The overarching theme from this iGuard survey is that patients continue to suffer from significant antipsychotic-related side effects, but suffer silently. Whether the underreporting of antipsychotic adverse effects is the product of disease-related factors (e.g., negative symptoms of schizophrenia) or systemic variables (e.g., limited physician contact time, perceived lack of clinician interest by the patient), these results emphasize the need for directed inquiry regarding the existence of side effects and level of patient distress. Such discussions build patient rapport and are consonant with the Shared Decision Making model designed to promote patient participation in treatment decisions, and improve treatment outcomes.[9]

1.    Fagiolini A, Kupfer DJ, Houck PR, Novick DM, Frank E. Obesity as a correlate of outcome in patients with bipolar I disorder. Am J Psychiatry. 2003;160:112–117.
2.    Weiden PJ, Mackell JA, McDonnell DD. Obesity as a risk factor for antipsychotic noncompliance. Schizophr Res. 2004;66(1):51–57.
3.    Kroeze WK, Hufeisen SJ, Popadak BA, et al. H1-histamine receptor affinity predicts short-term weight gain for typical and atypical antipsychotic drugs. Neuropsychopharmacology. 2003;28(3):519–526.
4.    Kim SF, Huang AS, Snowman AM, Teuscher C, Snyder SH. Antipsychotic drug-induced weight gain mediated by histamine H1 receptor-linked activation of hypothalamic AMP-kinase. Proceedings of the National Academy of Sciences of the United States of America 2007;104(9):3456–3459.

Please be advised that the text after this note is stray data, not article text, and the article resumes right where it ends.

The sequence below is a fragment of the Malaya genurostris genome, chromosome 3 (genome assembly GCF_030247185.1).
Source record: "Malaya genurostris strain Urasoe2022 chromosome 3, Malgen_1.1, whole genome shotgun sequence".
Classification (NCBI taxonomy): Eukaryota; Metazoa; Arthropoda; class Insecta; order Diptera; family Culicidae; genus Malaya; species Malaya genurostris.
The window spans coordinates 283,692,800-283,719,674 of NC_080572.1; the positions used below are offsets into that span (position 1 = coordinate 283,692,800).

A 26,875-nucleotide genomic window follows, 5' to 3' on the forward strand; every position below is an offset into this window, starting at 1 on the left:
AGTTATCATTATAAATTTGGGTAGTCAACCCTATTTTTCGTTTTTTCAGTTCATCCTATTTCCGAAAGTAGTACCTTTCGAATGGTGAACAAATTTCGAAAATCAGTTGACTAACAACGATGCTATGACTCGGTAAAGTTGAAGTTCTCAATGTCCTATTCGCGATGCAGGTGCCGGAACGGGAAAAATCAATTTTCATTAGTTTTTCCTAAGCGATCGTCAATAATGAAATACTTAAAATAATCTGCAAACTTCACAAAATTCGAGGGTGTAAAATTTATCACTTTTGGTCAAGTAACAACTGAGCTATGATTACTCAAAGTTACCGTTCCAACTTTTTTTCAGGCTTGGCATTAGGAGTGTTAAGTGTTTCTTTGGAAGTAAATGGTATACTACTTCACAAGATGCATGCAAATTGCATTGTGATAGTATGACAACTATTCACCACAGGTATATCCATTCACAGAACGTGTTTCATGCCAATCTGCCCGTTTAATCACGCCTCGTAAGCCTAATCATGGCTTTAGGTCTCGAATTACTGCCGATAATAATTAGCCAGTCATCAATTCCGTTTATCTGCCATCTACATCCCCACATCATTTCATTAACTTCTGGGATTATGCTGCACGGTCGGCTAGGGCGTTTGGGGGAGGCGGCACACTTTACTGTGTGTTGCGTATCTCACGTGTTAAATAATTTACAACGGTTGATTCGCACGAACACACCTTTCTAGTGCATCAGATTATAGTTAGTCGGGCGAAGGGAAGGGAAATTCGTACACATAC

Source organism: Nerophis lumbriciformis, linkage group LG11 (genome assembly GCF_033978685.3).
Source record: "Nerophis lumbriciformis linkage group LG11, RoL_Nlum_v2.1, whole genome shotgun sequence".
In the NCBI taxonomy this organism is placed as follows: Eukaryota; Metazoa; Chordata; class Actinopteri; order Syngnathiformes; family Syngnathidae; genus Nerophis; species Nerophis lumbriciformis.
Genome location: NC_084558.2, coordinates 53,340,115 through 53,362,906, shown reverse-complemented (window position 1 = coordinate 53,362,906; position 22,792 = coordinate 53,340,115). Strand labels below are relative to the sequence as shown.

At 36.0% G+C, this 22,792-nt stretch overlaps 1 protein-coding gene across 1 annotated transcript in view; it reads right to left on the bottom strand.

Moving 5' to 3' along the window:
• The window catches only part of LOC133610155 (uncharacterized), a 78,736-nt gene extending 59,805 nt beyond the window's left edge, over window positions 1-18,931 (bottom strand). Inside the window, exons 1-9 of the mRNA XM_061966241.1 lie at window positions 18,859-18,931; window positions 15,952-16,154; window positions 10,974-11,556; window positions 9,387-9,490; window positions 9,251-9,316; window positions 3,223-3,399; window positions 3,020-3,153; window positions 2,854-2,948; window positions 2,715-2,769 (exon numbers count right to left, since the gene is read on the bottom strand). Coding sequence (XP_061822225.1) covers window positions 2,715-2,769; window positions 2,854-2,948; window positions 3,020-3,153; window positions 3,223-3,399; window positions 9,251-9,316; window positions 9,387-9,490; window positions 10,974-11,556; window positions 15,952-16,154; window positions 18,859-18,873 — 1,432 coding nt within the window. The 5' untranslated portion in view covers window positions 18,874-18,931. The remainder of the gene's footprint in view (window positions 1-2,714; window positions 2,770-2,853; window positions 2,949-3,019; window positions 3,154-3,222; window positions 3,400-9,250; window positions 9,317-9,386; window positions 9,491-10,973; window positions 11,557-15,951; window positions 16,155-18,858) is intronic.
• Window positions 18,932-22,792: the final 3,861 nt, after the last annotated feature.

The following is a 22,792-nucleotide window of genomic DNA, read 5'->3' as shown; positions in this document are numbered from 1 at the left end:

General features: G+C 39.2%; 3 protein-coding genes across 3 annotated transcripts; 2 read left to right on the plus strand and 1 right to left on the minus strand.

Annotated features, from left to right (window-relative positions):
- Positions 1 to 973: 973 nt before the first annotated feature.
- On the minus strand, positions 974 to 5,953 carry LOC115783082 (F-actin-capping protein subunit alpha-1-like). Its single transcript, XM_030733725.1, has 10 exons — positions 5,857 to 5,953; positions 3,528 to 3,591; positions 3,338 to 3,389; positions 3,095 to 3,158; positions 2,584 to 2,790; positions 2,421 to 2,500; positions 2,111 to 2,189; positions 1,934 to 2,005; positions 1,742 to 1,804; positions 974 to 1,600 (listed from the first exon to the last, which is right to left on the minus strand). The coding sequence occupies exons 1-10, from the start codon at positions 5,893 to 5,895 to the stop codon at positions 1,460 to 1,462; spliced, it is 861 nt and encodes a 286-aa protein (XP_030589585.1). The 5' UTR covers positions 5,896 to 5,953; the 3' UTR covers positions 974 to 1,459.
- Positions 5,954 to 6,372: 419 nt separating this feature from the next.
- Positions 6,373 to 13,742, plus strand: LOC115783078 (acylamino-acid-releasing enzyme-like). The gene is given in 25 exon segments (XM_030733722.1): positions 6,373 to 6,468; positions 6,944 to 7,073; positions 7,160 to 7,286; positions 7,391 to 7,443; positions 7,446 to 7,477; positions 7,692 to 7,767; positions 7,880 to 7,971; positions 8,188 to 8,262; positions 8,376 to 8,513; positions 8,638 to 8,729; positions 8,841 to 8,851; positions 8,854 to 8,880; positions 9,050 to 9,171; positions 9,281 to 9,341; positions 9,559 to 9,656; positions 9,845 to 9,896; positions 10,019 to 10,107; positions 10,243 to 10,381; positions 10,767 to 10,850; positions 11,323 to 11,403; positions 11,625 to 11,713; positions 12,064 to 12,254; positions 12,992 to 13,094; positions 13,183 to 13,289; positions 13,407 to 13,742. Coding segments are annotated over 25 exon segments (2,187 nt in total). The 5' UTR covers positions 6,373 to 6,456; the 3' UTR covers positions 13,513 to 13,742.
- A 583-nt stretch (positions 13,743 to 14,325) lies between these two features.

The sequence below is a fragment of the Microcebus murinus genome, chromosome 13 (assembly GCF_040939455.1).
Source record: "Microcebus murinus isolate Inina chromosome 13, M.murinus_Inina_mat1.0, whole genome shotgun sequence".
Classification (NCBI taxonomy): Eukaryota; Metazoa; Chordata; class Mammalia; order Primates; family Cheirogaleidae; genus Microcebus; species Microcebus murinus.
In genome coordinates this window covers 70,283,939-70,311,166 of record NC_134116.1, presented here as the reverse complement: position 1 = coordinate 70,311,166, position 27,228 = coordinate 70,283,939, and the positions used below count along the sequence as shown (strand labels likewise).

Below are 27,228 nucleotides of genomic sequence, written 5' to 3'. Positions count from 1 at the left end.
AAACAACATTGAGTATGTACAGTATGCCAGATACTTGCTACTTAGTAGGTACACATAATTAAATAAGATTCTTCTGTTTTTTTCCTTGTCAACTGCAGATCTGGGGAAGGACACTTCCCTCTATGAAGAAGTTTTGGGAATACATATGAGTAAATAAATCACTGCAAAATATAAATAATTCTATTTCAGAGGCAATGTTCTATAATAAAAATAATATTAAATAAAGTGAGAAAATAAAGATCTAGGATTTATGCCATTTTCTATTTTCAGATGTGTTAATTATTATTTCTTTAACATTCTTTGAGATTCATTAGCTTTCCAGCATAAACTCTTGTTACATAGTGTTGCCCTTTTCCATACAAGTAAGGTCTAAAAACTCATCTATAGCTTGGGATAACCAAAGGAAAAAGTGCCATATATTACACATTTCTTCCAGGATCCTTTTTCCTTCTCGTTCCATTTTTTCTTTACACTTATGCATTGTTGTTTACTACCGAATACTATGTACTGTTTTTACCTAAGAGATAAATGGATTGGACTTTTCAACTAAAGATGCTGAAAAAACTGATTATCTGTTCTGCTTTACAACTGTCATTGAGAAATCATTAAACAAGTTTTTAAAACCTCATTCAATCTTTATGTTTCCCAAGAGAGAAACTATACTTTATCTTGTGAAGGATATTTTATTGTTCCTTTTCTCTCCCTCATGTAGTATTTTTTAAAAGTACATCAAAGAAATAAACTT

5.    Weiden PJ, Miller AL. Which side effects really matter? Screening for common and distressing side effects of antipsychotic medications. J Psychiatr Pract. 2001;7(1):41–47.
6.    Covell NH, Weissman EM, Schell B, et al. Distress with medication side effects among persons with severe mental illness. Adm Policy Ment Health. 2007;34(5):435–442.
7.    Lieberman JA, Stroup TS, McEvoy JP, et al. Effectiveness of antipsychotic drugs in patients with chronic schizophrenia. N Engl J Med. 2005; 353(12):1209–1223.
8.    Wehring HJ, Kelley DL. Sexual dysfunction and schizophrenia. In: Meyer JM, Nasrallah H., eds. Medical Illness and Schizophrenia, Secind Edition. Washington, DC: American Psychiatric Press, Inc.; 2009:303–342.
9.    National Collaborating Centre for Mental Health. Schizophrenia-Core Interventions in the Treatment and Management of Schizophrenia in Adults in Primary and Secondary Care (Updated Edition). National Clinical Guideline Number 82. London, UK: The British Psychological Society and the Royal College of Psychiatrists; 2010.